As a set-off to this decline we have the growth in influence of the Cabinet and the Crown. Mr. Low neatly defines the former as "a committee, selected by one member of one party in Parliament from among other members of the same party." Under our party system we have the astonishing result that "millions of free men in a free state are habitually governed in opposition to their own will and their own convictions," since the ordinary Government represents rather more than half the electorate, and rather less than two-thirds of the House of Commons. Party government is, indeed, far from a philosophic ideal, for it compels us to regard politics as an organised quarrel of the "ins" and "outs," and consequently exalts partisanship to the pitch of virtue, and gives the great leader a chance of compelling his followers to dance to his piping, however crazy. But it is agreeable to our English confidence in men rather than measures. The increase of power gained by the Cabinet has also increased its solidarity, or rather the solidarity of that section of it who may be said to form the true Government. The collective responsibility of Ministers, though on the whole a sound doctrine, has its defects in practice, for it prevents as a rule a bad Minister suffering a solitary dismissal, and it is apt to discourage large schemes of reform, since no one is really held responsible for the defects in an existing system. Mr. Low thinks, and he is probably right, that ours is even more a Government of amateurs than formerly, since our ruling class is no longer concerned to the same extent in local administration. The elector, let it be said, suffers from this decline of civic experience at least as severely as the elected. After all, there was much to be said for the parish pump, which was a very real thing for those who had to draw water from it daily in their own buckets.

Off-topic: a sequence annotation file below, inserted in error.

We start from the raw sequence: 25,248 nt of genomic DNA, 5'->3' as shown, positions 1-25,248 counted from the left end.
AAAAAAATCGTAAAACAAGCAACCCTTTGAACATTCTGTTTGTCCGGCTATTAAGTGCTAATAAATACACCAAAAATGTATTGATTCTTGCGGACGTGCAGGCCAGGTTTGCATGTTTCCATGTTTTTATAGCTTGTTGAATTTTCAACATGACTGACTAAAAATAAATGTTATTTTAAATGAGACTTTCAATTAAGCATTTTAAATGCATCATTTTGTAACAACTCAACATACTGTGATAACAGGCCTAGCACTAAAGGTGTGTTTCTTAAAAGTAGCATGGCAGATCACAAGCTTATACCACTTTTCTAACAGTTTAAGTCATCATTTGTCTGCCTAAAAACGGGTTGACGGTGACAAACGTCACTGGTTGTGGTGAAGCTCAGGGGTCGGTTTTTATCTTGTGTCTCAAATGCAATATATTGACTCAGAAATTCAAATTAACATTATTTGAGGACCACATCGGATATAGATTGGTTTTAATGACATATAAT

When Parliament was strongest the Crown was weakest, and now with the decline of the House of Commons we see a revival of the powers of the prerogative, not so much on the personal side as in the sense that executive acts of extreme importance are done without any prior reference to Parlia- ment. Such an act was the recent reorganisation of the War Office and creation of an Army Council. Indeed, we find a Liberal statesman, Lord Rosebery, proposing that Lord Kitchener should be called to the Cabinet with immense executive powers and responsibility only to the Crown. Much of this development must be attributed to Im- perialism, to the jealousy of British Parliamentary inter- ference felt in the Colonies, and their enthusiasm for the Crown as the visible centre of the Empire. Whether or not it is for the best remains to be seen. The House is over- worked, and in a sense undermanned ; it has ceased to be an effective deliberating body, and it has long been impossible as an Executive. With the complexity of modern administration, it was certain that power must fall into the hands of the few people who had the experience and the ability to use it, who could, in short, make adminis- tration their profession. At the same time, the sound principle of our Parliamentary system remains intact ; our business is to devise such new machinery as may be needed for giving it full play. The secret may lie in some form of devolu- tion which, while leaving the central control untouched, would so extend the principle of subordinate government as to set Parliament free for the greater national problems. Mr. Low also argues for the creation of a Foreign Affairs Committee of both Houses, a delegation within a delegation, which would save our foreign policy from becoming either the private concern of a Minister or the subject of wordy and ill-informed debates. We are convinced that the decline of the House— though we think that the decline is apt to be exaggerated, and need not be permanent—is due to a decline in popular interest in politics, since modern questions are as a rule too remote from the lives of the people. When the interest of the elector declines, the capacity of the elected tends to follow suit. There is some hope that the extension of local government may remedy the evil, and restore the old organic connection between the centre and the circumference, so that, in Mr. Low's words, "able and ambitious men, trained to adminis- tration in their borough councils and county councils, may ascend to the provincial, or the national, assemblies, and so at length gain a place in the supreme Parliament of the Empire."